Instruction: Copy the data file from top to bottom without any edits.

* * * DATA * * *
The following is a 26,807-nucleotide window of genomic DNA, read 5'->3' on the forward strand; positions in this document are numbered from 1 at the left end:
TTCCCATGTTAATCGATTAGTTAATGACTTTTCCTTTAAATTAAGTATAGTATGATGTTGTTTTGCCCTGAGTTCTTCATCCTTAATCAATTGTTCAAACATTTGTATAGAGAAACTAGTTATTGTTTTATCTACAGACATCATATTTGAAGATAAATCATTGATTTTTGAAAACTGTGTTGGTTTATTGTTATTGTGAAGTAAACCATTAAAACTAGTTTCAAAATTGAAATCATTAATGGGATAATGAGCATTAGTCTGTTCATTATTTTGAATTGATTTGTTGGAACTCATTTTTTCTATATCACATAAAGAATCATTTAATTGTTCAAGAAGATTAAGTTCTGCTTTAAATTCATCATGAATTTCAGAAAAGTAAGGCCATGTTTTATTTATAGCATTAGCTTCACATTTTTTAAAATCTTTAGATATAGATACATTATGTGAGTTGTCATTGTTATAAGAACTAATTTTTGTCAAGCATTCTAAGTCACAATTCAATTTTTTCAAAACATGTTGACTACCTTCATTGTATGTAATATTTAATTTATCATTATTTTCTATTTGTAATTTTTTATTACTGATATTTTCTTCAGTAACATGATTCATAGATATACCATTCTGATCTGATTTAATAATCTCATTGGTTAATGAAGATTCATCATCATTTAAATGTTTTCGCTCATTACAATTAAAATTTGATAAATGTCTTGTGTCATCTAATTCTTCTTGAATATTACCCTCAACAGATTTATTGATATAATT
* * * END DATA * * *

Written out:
The following is a 26,807-nucleotide window of genomic DNA, read 5'->3' on the forward strand; positions in this document are numbered from 1 at the left end:
TTCCCATGTTAATCGATTAGTTAATGACTTTTCCTTTAAATTAAGTATAGTATGATGTTGTTTTGCCCTGAGTTCTTCATCCTTAATCAATTGTTCAAACATTTGTATAGAGAAACTAGTTATTGTTTTATCTACAGACATCATATTTGAAGATAAATCATTGATTTTTGAAAACTGTGTTGGTTTATTGTTATTGTGAAGTAAACCATTAAAACTAGTTTCAAAATTGAAATCATTAATGGGATAATGAGCATTAGTCTGTTCATTATTTTGAATTGATTTGTTGGAACTCATTTTTTCTATATCACATAAAGAATCATTTAATTGTTCAAGAAGATTAAGTTCTGCTTTAAATTCATCATGAATTTCAGAAAAGTAAGGCCATGTTTTATTTATAGCATTAGCTTCACATTTTTTAAAATCTTTAGATATAGATACATTATGTGAGTTGTCATTGTTATAAGAACTAATTTTTGTCAAGCATTCTAAGTCACAATTCAATTTTTTCAAAACATGTTGACTACCTTCATTGTATGTAATATTTAATTTATCATTATTTTCTATTTGTAATTTTTTATTACTGATATTTTCTTCAGTAACATGATTCATAGATATACCATTCTGATCTGATTTAATAATCTCATTGGTTAATGAAGATTCATCATCATTTAAATGTTTTCGCTCATTACAATTAAAATTTGATAAATGTCTTGTGTCATCTAATTCTTCTTGAATATTACCCTCAACAGATTTATTGATATAATT